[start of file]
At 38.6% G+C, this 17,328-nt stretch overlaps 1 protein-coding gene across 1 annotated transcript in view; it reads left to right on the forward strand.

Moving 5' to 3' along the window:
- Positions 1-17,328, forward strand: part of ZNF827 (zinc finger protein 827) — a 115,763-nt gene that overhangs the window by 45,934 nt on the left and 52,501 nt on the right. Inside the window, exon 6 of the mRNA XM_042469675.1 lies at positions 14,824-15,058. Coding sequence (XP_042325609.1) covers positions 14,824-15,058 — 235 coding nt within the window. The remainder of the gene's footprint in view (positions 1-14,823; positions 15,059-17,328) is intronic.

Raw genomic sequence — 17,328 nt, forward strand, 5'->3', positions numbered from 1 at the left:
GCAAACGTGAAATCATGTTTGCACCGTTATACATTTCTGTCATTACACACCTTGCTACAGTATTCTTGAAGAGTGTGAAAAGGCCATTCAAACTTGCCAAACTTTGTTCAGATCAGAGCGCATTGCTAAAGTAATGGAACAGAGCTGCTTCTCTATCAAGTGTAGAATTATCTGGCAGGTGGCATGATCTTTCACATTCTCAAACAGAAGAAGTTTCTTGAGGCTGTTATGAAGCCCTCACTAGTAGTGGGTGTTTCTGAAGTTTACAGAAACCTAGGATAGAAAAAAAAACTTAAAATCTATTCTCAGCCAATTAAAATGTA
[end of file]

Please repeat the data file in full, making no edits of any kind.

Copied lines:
At 38.6% G+C, this 17,328-nt stretch overlaps 1 protein-coding gene across 1 annotated transcript in view; it reads left to right on the forward strand.

Moving 5' to 3' along the window:
- Positions 1-17,328, forward strand: part of ZNF827 (zinc finger protein 827) — a 115,763-nt gene that overhangs the window by 45,934 nt on the left and 52,501 nt on the right. Inside the window, exon 6 of the mRNA XM_042469675.1 lies at positions 14,824-15,058. Coding sequence (XP_042325609.1) covers positions 14,824-15,058 — 235 coding nt within the window. The remainder of the gene's footprint in view (positions 1-14,823; positions 15,059-17,328) is intronic.

Raw genomic sequence — 17,328 nt, forward strand, 5'->3', positions numbered from 1 at the left:
GCAAACGTGAAATCATGTTTGCACCGTTATACATTTCTGTCATTACACACCTTGCTACAGTATTCTTGAAGAGTGTGAAAAGGCCATTCAAACTTGCCAAACTTTGTTCAGATCAGAGCGCATTGCTAAAGTAATGGAACAGAGCTGCTTCTCTATCAAGTGTAGAATTATCTGGCAGGTGGCATGATCTTTCACATTCTCAAACAGAAGAAGTTTCTTGAGGCTGTTATGAAGCCCTCACTAGTAGTGGGTGTTTCTGAAGTTTACAGAAACCTAGGATAGAAAAAAAAACTTAAAATCTATTCTCAGCCAATTAAAATGTA